Europe to be hot until 2022, new climate study says
The next four years will see high temperatures across Europe, including summertime highs similar to the heatwave experienced this year, a new European-wide scientific study has concluded.
The study - from scientists at the CNRS (Centre National de la Recherche Scientifique), the University of Southampton and the Royal Meteorological Institute in the Netherlands - sought to present a new way of modelling future climate conditions, named “ProCast (Probabilistic Forecast)”.
It works by researching similar weather conditions to today, creating predictions made using simulations of climate across the 20th and 21st centuries.
This methodology already correctly predicted that a rise in temperatures would come after 1998.
Now, the study - published in the scientific journal Nature - has predicted that the years 2018-2022 will be especially hot, in a similar vein to the heatwave seen this year.
The CNRS said: “[temperatures will be] higher than normal [and] higher than the values caused by human-generated global warming alone”, explaining that normal variations in the planet’s climate would also contribute.
Human-created global warming and natural planet variances will contribute to make temperatures twice as hot as they would have been without humans, the study suggests.
It added: “This is notably due to a low probability of intensely cold episodes”.
The predictions show that it will be hot on land, but also on the surface of the planet’s oceans - in part due to tropical storms expected to be caused by the overall heat.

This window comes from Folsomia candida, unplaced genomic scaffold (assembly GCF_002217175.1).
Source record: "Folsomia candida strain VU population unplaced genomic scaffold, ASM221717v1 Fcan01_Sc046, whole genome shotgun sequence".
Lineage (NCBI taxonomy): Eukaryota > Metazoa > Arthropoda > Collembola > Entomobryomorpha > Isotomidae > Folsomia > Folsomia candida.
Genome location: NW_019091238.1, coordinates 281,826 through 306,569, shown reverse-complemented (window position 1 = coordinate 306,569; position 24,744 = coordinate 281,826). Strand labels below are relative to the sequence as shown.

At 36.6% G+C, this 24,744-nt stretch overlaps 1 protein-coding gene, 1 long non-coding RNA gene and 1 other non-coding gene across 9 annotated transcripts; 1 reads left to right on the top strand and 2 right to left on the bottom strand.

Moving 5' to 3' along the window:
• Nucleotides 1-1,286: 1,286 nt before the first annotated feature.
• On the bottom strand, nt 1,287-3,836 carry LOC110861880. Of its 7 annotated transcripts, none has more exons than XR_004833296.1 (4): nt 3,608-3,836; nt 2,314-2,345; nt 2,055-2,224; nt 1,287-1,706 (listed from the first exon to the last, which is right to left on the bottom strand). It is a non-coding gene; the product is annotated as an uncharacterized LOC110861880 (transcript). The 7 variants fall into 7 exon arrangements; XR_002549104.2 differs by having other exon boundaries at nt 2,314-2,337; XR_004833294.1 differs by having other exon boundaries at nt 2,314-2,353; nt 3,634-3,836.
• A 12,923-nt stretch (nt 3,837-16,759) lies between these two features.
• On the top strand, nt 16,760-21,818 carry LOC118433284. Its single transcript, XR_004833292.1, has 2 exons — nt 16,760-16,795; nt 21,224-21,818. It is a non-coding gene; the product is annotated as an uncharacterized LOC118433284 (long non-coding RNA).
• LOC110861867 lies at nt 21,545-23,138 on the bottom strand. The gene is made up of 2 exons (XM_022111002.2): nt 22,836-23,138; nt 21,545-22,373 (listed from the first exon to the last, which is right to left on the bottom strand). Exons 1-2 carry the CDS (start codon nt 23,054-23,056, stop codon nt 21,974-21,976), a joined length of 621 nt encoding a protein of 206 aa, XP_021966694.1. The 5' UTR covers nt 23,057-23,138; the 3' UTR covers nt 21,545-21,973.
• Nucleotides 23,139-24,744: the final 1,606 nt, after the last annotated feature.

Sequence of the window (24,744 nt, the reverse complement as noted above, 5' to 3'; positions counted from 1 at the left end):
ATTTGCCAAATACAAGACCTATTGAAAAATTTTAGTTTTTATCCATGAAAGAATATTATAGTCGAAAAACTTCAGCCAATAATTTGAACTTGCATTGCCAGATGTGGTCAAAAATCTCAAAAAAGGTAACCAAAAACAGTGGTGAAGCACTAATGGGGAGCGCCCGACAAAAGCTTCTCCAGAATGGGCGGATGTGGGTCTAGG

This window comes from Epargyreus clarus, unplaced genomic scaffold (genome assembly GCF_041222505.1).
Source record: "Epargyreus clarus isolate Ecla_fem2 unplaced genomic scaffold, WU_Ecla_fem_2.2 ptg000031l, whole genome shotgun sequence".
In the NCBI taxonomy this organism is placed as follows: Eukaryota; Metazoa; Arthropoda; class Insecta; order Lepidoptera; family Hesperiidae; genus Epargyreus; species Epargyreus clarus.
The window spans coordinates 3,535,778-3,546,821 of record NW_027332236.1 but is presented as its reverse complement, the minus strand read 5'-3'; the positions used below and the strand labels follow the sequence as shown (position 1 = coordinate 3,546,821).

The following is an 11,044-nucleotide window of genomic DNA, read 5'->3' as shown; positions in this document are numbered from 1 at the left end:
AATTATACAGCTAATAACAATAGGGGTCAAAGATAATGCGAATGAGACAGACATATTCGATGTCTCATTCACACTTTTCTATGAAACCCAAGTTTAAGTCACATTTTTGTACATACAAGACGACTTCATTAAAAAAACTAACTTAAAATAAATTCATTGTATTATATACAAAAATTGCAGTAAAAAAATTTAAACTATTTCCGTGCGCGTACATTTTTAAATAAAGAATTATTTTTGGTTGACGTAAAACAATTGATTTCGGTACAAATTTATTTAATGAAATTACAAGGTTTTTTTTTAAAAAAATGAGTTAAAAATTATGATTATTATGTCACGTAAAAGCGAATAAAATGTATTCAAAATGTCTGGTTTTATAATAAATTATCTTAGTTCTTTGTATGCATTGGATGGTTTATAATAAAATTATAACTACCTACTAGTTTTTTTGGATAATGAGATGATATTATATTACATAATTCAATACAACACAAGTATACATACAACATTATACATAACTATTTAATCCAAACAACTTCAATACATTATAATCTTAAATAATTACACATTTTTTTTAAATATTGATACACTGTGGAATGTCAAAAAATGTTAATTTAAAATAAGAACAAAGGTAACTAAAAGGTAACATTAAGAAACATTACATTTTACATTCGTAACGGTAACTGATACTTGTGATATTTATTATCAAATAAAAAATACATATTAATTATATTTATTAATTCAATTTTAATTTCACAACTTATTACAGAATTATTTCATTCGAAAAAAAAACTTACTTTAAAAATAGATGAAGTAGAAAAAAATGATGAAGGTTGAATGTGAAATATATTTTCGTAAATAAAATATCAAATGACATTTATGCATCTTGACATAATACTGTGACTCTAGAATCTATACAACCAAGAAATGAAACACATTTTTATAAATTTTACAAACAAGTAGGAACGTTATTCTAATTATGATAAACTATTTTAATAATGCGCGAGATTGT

The risk of storms and hurricanes will likely also be higher due to the heat.
For the moment, this method only predicts the overall average yearly temperature of the planet, but researchers hope it will eventually allow them to forecast regional weather and the likelihood of rain or drought.
This will allow them to “respond to an ever-growing societal demand for precise and reliable forecasts from one year to the next”.
The predictions come after a heatwave gripped most of Europe this summer; with forecaster Météo France already saying that the first half of 2018 was one of the hottest on record.
Figures suggest that since the pre-industrial era, the planet has already heated up by 1°C due to human activity - a rate of 0.01°C per year.
The last three years overall have been the hottest ever recorded.
Despite measures ushered in by the Paris Agreement, predictions suggest that Earth could heat up by 3°C compared to pre-industrial levels, causing flooding, droughts and storms in future years.
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